Moksha founded the Shanao Cacao Collective, a co-op of 20 family-owned farms whose cacao Moksha also uses, to serve as a community-based cacao processing and sustainable farming education center in San Martín. As the link between the area’s farmers and supply chains, Shanao Cacao Collective’s local industry professionals receive $2 per cacao kilogram, the fair trade price. 

Moksha also pays this rate to San Martín farmers outside the collective. Along with the same charge for import and export costs, Moksha pays $6 per cacao kilogram that stays within the community. At three times the fair trade rate, this amount retains wealth within San Martín and encourages improved cacao quality. 

As compared to Aldo, who grew up in a poorer part of Mexico City, Sienna was raised in well-off Boulder and says that marrying someone with such a different upbringing and life experience has inspired the couple to develop deeper relationships with the farmers who harvest the cocoa they use at Fortuna. 

Cacao farmers in Mexico often ferment cacao in wooden boxes. Credit: Fortuna

Past violence in Mexico, and the socio-economic conversations that’ve followed, reveal themselves through Fortuna’s blog and merchandise. Stories on agroforestry’s relation to ancient cultures and the link between environmental and racial justice reflect regular conversations the couple has in their home about how their brand honors those whose land their chocolate grows on.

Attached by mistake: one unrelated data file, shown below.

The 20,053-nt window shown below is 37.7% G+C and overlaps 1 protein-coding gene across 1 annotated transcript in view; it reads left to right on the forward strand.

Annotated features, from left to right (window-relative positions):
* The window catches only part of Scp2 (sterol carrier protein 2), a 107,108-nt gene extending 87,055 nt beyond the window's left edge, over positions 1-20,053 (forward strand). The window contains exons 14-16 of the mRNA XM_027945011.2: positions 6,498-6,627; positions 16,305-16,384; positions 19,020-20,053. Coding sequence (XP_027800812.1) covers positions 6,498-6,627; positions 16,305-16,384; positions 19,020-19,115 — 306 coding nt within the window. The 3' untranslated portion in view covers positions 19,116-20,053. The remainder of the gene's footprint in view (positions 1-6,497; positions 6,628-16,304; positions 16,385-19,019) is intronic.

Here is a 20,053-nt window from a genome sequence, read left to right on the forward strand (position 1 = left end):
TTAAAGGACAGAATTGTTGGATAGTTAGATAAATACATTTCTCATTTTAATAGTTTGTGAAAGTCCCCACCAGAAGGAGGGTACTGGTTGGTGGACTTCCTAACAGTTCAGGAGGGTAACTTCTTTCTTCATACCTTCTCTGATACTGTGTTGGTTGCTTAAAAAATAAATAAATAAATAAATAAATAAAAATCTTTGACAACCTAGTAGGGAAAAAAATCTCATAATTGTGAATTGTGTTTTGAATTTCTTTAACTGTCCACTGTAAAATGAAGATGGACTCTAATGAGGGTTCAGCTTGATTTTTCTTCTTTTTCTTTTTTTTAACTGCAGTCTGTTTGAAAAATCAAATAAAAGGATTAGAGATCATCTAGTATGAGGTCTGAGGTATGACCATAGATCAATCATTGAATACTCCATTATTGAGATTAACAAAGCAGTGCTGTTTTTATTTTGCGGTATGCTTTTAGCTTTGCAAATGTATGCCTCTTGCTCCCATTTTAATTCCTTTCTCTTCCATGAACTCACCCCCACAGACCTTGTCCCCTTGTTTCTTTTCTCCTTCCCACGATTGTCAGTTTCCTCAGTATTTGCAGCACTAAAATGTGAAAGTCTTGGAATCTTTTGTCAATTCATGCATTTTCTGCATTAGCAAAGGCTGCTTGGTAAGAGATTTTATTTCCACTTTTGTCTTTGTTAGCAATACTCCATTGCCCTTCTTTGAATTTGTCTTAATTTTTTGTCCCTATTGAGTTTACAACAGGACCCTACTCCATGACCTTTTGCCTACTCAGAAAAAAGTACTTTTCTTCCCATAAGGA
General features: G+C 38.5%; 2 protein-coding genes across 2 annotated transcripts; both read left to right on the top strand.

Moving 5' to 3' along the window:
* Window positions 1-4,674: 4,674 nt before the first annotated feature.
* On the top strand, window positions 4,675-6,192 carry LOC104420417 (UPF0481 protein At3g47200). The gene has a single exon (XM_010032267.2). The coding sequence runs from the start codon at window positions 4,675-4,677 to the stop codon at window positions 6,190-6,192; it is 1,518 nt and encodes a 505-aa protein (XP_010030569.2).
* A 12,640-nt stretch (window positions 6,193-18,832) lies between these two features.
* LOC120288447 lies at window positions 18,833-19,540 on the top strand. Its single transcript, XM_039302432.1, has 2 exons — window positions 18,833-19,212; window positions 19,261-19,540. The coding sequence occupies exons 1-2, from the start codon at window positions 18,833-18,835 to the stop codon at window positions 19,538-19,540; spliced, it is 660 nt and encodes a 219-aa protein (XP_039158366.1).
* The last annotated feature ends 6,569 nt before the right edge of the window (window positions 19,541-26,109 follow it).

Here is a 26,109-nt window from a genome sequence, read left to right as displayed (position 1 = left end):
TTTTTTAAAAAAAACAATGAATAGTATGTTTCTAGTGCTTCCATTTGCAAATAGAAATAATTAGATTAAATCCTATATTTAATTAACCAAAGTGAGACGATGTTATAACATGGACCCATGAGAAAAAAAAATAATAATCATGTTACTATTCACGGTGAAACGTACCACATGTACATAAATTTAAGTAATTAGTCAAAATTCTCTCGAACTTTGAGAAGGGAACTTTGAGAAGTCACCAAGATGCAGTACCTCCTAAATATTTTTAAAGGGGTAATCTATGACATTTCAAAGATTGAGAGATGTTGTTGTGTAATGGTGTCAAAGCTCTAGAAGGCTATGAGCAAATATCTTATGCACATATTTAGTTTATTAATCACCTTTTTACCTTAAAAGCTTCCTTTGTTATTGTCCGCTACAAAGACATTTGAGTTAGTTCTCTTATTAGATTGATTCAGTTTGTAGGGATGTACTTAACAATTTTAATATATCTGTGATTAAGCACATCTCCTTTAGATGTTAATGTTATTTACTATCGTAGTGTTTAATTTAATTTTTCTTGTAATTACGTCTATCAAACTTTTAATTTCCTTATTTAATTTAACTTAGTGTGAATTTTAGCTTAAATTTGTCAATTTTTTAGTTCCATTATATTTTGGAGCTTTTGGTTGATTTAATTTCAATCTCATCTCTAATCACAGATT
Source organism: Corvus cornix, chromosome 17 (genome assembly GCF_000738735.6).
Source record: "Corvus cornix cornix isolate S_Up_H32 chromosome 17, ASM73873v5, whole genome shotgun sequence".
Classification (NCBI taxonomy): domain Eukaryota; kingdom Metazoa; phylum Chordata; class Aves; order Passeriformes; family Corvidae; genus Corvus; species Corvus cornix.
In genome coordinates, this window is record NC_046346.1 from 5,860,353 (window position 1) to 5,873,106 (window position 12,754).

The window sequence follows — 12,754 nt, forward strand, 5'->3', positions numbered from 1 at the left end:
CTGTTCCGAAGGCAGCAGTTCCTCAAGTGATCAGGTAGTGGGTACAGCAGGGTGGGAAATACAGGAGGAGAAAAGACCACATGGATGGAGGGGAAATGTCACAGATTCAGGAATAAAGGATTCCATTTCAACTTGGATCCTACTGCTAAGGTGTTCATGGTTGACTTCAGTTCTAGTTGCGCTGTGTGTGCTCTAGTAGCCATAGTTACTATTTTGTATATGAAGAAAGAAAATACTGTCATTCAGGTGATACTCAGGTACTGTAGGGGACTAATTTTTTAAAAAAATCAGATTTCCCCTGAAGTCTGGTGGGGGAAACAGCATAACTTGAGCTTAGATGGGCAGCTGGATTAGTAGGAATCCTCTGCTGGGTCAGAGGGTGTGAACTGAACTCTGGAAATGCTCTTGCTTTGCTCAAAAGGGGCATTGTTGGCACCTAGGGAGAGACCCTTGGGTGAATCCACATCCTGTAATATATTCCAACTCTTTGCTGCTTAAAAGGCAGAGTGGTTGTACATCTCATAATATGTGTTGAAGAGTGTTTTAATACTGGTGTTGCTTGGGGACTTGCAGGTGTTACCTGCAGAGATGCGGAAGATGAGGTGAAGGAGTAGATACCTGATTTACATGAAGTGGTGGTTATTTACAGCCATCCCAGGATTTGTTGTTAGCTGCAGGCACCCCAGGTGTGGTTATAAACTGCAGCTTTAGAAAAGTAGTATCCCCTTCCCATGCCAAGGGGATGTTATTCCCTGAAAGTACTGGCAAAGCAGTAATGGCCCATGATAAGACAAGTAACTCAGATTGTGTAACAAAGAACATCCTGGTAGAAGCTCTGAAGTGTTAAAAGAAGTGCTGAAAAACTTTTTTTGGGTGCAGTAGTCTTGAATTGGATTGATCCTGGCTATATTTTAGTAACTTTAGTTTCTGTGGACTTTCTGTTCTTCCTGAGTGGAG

Farmers in Tabasco and Chiapas, Mexico pack and ship dried cacao beans, harvested from cacao pods and fermented for days, to Fortuna. In the factory truck, Aldo roasts them to eliminate any remaining moisture, separate the shell from the inner cacao nib and develop flavor. Fortuna’s 100 percent dark chocolate bar’s beans, for example, are lightly roasted, then stone ground for several days to achieve a rich, smooth mouthfeel.

Bean to Bar 

Jennifer says that, while customers appreciate Moksha’s inspiring backstory about buying a cacao farm in San Martín, Peru and enacting regenerative trade with farmers there, it doesn’t sell the chocolate. 

Origin stories only go so far, but the fair-trade, shop local, know-your-sources, farm-to-table crowd does appreciate the bean-to-bar ethic.

Michael hand-pouring chocolate in Moksha’s factory. Credit: Moksha

Because growing cacao is so labor intensive — it takes up to three years to grow a crop for a single harvest — Moksha initially struggled to make money. 

Before founding Moksha, Michael, an impassioned horticulturist who crafts all the company’s chocolate, had a warehouse event space the couple started using for chocolate making classes to teach the community about the process and educate them on how cacao travels across oceans to our Boulder market.